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Jötunn
Giants and Freia
Artistic depiction of two Jötnar kidnapping Freya
Loki LWA WoM
Loki, Nine Realms' most dreaded Jötunn
LWA WoM Frost Giant
A Frost Jötunn
Hrimgandr LWA WoM
Hrimgandr, serpentine spawn of Jormungand
Known Jötunn

The Jötnar (ON: "Devourers" or "Eaters"; pronounced "YOT-nar"; singular Jötunn, pronounced "YO-tun"), erroneously known as Giants, are a race of primordial entities who personify wild, chaotic, primordial forces of nature featured in Little Witch Academia: Witches of Midgard.

Description & CharacteristicsEdit

All Jötnar were originated from the progenitor of Jötnar race, the first Jötunn Ymir. Ymir himself was born from mythical substance Eitr, formed by combination of sparks of Muspelheim and frost of Niflheim along with Audhumla, primordial cow that acted as source of his nourishment. Being a hermaphroditic Jötunn, his body conceived numerous smaller Jötnar when he slept. However, it all changed when Buri, the first Aesir and progenitor of Gods of Asgard, was conceived from a salt lick consumed by Audhumla. Buri then had a son named Borr, who sired three children with Bestla, one of Ymir's descendants, and named them Odin, Vili, and Ve.

First Aesir's presence caused the discord between them and Ymir and his descendants, which culminated with Odin and his brothers killed Ymir in a battle, resulting the first Jötunn's blood flood the universe and killed most Jötnar in process, leaving Bergelmir and his wife as sole survivor of Jötnar race. As Odin and his fellow Aesir undo the damage they caused and further shaped the world with Ymir's remains, Jötnar race flourished once more in their new home at Jotunheim before spread to Muspelheim and newly formed Midgard, but with hatred towards the gods where their strife culminated in the devastating Ragnarok. In the aftermath of that devastating war, the surviving gods returned to Asgard for good and entrusted Midgard to the realm's true protectors, Nine Olde Witches and their followers people of Thapoli to protect it from surviving Jötnar.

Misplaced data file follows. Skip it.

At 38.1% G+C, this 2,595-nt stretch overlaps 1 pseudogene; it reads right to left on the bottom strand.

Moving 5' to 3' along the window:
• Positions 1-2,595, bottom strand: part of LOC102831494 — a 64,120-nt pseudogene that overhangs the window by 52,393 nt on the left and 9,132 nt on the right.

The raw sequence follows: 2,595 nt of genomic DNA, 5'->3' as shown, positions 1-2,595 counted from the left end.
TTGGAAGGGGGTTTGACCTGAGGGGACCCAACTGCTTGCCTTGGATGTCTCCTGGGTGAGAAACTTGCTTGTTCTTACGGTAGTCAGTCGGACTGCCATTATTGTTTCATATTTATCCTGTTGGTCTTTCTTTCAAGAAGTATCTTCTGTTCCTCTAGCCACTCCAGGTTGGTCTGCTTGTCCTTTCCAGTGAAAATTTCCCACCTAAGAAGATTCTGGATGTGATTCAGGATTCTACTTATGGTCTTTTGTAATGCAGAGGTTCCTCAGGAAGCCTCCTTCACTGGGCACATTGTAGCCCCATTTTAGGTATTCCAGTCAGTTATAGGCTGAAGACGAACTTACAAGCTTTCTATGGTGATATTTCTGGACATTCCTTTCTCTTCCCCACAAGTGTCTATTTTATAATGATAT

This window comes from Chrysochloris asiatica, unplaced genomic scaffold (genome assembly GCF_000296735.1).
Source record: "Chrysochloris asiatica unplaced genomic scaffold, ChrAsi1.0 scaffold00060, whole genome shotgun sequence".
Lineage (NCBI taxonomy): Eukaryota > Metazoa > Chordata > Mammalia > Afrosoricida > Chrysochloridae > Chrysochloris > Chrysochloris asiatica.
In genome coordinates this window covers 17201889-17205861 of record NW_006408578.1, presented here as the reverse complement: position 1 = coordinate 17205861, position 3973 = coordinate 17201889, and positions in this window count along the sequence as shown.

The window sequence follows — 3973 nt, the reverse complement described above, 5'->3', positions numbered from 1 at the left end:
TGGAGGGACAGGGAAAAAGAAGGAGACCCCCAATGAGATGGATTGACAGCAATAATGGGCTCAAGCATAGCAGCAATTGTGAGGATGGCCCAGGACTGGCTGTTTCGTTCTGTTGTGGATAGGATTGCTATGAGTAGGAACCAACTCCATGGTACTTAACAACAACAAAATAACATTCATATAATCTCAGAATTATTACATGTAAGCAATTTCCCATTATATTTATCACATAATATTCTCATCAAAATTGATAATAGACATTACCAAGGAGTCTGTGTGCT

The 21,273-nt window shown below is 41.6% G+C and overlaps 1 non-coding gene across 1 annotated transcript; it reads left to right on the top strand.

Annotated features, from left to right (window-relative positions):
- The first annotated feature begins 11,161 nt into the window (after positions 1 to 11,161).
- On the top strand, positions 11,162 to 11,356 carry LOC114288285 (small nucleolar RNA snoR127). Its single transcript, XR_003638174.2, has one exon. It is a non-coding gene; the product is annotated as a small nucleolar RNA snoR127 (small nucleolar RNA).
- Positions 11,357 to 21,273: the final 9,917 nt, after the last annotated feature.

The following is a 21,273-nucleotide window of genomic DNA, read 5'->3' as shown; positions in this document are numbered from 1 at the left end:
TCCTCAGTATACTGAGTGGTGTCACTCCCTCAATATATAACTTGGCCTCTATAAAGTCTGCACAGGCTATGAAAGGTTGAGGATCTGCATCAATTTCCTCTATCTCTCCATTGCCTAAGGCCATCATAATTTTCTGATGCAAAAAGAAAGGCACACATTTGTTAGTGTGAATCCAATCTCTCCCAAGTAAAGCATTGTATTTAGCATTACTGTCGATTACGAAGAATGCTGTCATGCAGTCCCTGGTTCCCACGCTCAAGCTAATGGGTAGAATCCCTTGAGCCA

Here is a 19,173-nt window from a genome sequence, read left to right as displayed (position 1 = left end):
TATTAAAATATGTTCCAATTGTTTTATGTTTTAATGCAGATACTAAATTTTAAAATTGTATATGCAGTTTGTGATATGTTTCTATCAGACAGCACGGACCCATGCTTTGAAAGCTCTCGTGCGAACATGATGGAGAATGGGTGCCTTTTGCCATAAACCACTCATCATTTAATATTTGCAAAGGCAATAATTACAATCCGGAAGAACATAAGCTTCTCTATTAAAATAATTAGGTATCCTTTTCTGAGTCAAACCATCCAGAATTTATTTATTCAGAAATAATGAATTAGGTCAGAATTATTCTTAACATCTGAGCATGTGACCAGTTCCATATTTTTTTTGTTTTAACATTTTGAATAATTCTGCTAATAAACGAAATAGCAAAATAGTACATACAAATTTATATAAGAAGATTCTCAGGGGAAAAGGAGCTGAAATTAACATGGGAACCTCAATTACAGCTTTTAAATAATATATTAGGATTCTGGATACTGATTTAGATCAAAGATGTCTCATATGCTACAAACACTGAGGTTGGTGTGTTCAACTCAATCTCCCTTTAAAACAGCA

The appearance of Jötnar vary between one and another, but they usually larger than humans with shortest adult Jötunn around 2,5 metres in height. In contrast of their artistic depictions and human-like Aesir or Vanir, humanoid Jötnar are large, monstrous creatures with glowing horns, jagged mouth reminiscent of fangs in spite of having true set of teeth, lack of visible nose, glowing eyes, and clad in armor made of either rock, ice, or combination of both put together by magic, often adorned with giant bones of large creatures or round shields from fallen vikings.

Like Great Lindworm, their hide can be processed into Solais Metal. However, out of known Jötnar, only Loki whose skin can produce alloys which quality suitable for creating powerful Valkyrie Armors. This partly become reason why Thapoli imprisoned the Jötunn's incapacitated body deep below their palace so they can exploit him as source of core material for Solais Metal production up the means to synthesize the alloy discovered during the Golden Age of Magic.

Other VariationsEdit

In addition of regular Jötnar, there are other variations;

Fire JötnarEdit

Fire Jötnar are eager participants at Ragnarok and believe in the fiery destruction of the cosmos. They are arguably descendants of both Bergelmir and Ymir who inhabited Muspelheim and evolved into Jötnar race they were now. The most famous of the fire giants was Surtr, Fire Jötnar who guarded the gates to Muspellheim.